Description of a profession as a closed shop has several possible meanings. One is that membership in the professional body is mandatory in order to be able to practise. This is the case for the professions covered here except engineering and also medicine due to its governance by a Council separate from the medical doctors’ associations. A second meaning is that the professional body designs its regulations for admission and enforces them in such a way as to effectively exclude non-local professionals from practising. Is it fair to describe the Hong Kong professions covered here as closed shops in this sense? Not entirely.

First, the Immigration Department approves employment visas for non-local professionals to work in Hong Kong. Current Government policy is to welcome talent and professionals from outside Hong Kong to work and settle in Hong Kong. There are no quota or job sector restrictions for the admission of foreign professionals. Successful applicants may bring their dependants (in contrast with the admission schemes for Mainland talents and professionals). From 1997 to 2001, about 16,700 foreign professionals were granted visas to work in Hong Kong each year (Task Force on Population Policy 2003: 25).46 More detailed figures on the number of visas issued to new applications over the period 1996–2004 are shown in Table 2.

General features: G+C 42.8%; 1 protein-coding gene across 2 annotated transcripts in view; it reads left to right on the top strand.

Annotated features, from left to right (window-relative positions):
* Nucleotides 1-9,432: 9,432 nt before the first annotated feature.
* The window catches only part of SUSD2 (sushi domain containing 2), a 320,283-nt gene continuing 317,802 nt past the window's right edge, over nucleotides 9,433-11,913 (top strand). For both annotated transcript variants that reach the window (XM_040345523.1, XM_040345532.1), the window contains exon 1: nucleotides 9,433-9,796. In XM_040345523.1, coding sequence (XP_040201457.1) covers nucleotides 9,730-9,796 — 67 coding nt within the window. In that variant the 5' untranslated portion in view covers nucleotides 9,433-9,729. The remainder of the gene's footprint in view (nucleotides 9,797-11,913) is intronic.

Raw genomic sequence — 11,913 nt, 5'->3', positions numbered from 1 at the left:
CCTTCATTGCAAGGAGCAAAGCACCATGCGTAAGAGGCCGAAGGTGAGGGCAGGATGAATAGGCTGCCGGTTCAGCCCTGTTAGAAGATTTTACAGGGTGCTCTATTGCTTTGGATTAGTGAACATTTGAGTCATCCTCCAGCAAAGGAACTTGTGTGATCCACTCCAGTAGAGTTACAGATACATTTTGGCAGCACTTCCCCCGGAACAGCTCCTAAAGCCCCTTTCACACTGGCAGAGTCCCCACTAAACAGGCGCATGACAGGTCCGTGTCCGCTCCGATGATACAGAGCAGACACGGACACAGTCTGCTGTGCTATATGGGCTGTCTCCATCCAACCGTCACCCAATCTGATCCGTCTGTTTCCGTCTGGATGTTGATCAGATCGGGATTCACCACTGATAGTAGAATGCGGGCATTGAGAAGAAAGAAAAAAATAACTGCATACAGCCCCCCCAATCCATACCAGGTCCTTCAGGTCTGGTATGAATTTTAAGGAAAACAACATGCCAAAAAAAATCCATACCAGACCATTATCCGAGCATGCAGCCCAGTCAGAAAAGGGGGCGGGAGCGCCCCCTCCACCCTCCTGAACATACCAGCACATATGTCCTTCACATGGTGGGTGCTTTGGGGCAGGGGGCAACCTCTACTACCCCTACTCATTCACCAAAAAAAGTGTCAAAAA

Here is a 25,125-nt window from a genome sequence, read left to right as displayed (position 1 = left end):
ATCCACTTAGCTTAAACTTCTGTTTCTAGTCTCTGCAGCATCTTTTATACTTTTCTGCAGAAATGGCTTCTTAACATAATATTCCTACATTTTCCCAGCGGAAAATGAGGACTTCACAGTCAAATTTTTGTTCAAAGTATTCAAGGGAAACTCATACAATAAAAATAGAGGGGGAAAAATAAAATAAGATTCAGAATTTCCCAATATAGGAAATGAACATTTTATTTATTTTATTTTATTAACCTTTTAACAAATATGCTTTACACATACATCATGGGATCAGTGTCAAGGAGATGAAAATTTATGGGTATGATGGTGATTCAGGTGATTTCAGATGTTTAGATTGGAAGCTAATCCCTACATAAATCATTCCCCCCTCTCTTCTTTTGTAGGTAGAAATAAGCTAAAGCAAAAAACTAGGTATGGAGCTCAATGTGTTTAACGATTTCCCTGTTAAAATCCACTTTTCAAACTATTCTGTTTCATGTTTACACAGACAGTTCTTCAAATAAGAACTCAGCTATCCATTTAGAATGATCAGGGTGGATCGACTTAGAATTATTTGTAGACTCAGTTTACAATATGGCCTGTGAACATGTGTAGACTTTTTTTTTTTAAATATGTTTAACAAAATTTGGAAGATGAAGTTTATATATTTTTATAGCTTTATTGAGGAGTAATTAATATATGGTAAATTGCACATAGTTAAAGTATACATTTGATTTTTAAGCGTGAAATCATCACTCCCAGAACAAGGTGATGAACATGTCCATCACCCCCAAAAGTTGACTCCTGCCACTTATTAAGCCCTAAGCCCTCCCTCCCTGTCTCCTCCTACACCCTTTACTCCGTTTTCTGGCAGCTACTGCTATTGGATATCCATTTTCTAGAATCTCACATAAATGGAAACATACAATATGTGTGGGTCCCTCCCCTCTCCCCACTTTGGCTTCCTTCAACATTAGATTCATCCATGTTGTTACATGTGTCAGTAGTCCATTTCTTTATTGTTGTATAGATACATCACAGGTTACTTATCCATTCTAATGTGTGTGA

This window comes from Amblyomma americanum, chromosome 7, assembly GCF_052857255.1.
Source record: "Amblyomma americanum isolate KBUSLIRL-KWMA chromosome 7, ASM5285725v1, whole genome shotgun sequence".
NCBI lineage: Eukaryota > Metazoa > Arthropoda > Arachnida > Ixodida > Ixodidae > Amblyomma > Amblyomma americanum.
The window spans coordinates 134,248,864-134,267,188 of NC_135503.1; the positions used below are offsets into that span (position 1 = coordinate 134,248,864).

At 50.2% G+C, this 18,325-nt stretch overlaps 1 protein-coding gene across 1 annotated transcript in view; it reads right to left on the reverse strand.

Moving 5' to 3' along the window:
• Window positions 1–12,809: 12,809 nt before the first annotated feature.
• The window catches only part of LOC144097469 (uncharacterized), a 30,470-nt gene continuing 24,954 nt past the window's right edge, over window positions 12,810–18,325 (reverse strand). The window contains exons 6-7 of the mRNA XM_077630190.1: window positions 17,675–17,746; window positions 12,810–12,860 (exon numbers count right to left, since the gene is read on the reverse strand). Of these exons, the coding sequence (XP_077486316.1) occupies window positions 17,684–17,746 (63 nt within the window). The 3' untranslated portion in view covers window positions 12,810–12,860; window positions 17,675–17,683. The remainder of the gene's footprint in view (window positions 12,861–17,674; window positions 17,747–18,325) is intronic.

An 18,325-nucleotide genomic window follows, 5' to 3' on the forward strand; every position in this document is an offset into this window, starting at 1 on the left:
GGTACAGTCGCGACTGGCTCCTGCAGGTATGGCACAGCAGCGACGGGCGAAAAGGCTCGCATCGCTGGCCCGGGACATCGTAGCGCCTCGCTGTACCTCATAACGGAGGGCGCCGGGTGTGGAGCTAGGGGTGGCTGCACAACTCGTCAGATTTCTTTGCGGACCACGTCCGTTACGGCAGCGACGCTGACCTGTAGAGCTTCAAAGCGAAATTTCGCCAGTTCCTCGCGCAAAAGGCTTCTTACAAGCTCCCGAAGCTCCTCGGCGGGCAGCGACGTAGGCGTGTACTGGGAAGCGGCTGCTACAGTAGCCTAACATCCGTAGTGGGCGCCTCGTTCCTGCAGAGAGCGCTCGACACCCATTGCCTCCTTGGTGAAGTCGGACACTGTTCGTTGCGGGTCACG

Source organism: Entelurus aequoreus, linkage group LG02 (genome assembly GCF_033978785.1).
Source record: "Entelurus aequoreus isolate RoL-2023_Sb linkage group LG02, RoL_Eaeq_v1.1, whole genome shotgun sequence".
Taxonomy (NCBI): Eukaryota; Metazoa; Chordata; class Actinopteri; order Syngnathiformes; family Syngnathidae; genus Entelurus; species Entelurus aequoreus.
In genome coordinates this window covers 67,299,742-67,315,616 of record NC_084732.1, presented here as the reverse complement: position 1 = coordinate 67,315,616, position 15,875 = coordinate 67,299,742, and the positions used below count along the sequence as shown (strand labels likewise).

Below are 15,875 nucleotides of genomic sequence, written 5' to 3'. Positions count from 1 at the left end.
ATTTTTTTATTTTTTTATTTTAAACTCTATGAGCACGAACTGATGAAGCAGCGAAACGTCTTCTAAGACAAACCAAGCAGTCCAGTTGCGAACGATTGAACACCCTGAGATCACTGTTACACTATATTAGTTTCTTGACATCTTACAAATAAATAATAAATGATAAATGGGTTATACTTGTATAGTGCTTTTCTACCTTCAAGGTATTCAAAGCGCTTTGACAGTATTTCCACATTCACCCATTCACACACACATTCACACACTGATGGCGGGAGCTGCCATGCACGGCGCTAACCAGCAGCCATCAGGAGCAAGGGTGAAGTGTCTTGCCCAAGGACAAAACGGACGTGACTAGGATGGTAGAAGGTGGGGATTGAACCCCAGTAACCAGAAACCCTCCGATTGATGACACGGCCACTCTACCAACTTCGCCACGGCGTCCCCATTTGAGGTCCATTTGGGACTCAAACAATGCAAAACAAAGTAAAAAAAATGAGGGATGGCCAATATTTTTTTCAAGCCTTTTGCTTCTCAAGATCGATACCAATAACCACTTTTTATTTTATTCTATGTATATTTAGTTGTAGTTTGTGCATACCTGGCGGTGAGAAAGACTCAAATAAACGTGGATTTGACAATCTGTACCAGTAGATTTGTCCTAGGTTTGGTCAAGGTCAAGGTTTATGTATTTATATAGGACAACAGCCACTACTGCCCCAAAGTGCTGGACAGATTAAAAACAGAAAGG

Total numbers fluctuate from year to year, probably in response to the business cycle. It would be of interest to know whether the ratio of visas (p.270)

Table 2 Number of Visas Issued under the General Employment Policy 1996–2004

Profession

1996

1997

1998

1999

2000

2001

2002

2003

2004

Investors

277

210

269

289

261

208

312

297

236

Lawyers

118

243

290

227

349

264

225

206

302

Medical & dental professionals

73

64

46

35

56

42

70

60

72

Other professionals and technicians

2,180

4,028

2,949

2,535

4,354

4,079

2,869

3,002

3,451

Administrators, managers and executives

6,775

7,282

6,077

5,692

6,734

6,406

5,623

5,297

7,030

Chefs & professionals in food & beverage

243

162

147

80

60

77

109

259

101

Teachers/Professors

689

974

1,289

1,371

1,513

1750

2,005

1,799

2,087

Sportsmen and entertainers

1,302

1,822

2,548

3,212

3,179

2,848

4,085

3,746

4,764

Others

2,727

1,776

1,305

1,080

2,234